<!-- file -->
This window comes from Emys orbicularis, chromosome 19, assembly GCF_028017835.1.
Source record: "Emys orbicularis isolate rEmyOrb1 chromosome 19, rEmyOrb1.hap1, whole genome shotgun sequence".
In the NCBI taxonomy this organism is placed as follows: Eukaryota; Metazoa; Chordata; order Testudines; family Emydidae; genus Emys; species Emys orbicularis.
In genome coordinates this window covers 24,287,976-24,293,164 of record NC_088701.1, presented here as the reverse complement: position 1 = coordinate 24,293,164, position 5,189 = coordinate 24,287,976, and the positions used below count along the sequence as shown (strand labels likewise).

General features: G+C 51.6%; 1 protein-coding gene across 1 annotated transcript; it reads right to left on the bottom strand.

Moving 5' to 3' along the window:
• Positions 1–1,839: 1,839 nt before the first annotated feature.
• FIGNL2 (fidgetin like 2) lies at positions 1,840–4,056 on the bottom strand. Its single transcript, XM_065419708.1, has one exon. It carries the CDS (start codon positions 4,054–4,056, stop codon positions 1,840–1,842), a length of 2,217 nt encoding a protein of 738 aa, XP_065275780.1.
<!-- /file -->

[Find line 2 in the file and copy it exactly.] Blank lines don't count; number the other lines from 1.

Source record: "Emys orbicularis isolate rEmyOrb1 chromosome 19, rEmyOrb1.hap1, whole genome shotgun sequence".